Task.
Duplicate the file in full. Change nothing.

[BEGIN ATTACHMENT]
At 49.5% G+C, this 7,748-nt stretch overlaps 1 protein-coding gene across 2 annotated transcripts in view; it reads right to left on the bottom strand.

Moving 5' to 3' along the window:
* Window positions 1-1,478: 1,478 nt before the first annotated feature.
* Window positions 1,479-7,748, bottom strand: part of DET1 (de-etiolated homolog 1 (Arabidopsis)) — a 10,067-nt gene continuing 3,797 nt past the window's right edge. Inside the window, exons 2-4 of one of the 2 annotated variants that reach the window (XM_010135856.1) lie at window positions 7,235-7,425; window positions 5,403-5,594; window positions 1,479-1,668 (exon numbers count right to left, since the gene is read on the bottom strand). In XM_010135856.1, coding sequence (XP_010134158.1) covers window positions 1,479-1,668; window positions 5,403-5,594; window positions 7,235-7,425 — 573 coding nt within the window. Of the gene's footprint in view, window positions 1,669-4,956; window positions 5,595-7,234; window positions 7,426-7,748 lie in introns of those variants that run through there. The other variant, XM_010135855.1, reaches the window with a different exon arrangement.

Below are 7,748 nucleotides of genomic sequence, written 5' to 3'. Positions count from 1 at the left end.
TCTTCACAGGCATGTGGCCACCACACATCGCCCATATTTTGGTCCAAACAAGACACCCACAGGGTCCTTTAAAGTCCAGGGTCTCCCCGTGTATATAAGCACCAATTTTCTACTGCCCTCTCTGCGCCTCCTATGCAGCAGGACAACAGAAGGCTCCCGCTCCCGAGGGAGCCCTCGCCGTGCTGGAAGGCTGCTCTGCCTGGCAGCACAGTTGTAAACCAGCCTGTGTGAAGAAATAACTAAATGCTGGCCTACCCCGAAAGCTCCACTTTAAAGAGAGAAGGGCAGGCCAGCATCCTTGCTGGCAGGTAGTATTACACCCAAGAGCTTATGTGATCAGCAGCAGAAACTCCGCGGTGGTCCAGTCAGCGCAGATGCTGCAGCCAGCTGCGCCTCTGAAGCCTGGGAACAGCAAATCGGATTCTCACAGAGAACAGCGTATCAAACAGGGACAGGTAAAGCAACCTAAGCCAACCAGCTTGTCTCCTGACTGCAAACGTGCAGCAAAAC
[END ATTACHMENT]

At 49.5% G+C, this 7,748-nt stretch overlaps 1 protein-coding gene across 2 annotated transcripts in view; it reads right to left on the bottom strand.

Moving 5' to 3' along the window:
* Window positions 1-1,478: 1,478 nt before the first annotated feature.
* Window positions 1,479-7,748, bottom strand: part of DET1 (de-etiolated homolog 1 (Arabidopsis)) — a 10,067-nt gene continuing 3,797 nt past the window's right edge. Inside the window, exons 2-4 of one of the 2 annotated variants that reach the window (XM_010135856.1) lie at window positions 7,235-7,425; window positions 5,403-5,594; window positions 1,479-1,668 (exon numbers count right to left, since the gene is read on the bottom strand). In XM_010135856.1, coding sequence (XP_010134158.1) covers window positions 1,479-1,668; window positions 5,403-5,594; window positions 7,235-7,425 — 573 coding nt within the window. Of the gene's footprint in view, window positions 1,669-4,956; window positions 5,595-7,234; window positions 7,426-7,748 lie in introns of those variants that run through there. The other variant, XM_010135855.1, reaches the window with a different exon arrangement.

Below are 7,748 nucleotides of genomic sequence, written 5' to 3'. Positions count from 1 at the left end.
TCTTCACAGGCATGTGGCCACCACACATCGCCCATATTTTGGTCCAAACAAGACACCCACAGGGTCCTTTAAAGTCCAGGGTCTCCCCGTGTATATAAGCACCAATTTTCTACTGCCCTCTCTGCGCCTCCTATGCAGCAGGACAACAGAAGGCTCCCGCTCCCGAGGGAGCCCTCGCCGTGCTGGAAGGCTGCTCTGCCTGGCAGCACAGTTGTAAACCAGCCTGTGTGAAGAAATAACTAAATGCTGGCCTACCCCGAAAGCTCCACTTTAAAGAGAGAAGGGCAGGCCAGCATCCTTGCTGGCAGGTAGTATTACACCCAAGAGCTTATGTGATCAGCAGCAGAAACTCCGCGGTGGTCCAGTCAGCGCAGATGCTGCAGCCAGCTGCGCCTCTGAAGCCTGGGAACAGCAAATCGGATTCTCACAGAGAACAGCGTATCAAACAGGGACAGGTAAAGCAACCTAAGCCAACCAGCTTGTCTCCTGACTGCAAACGTGCAGCAAAAC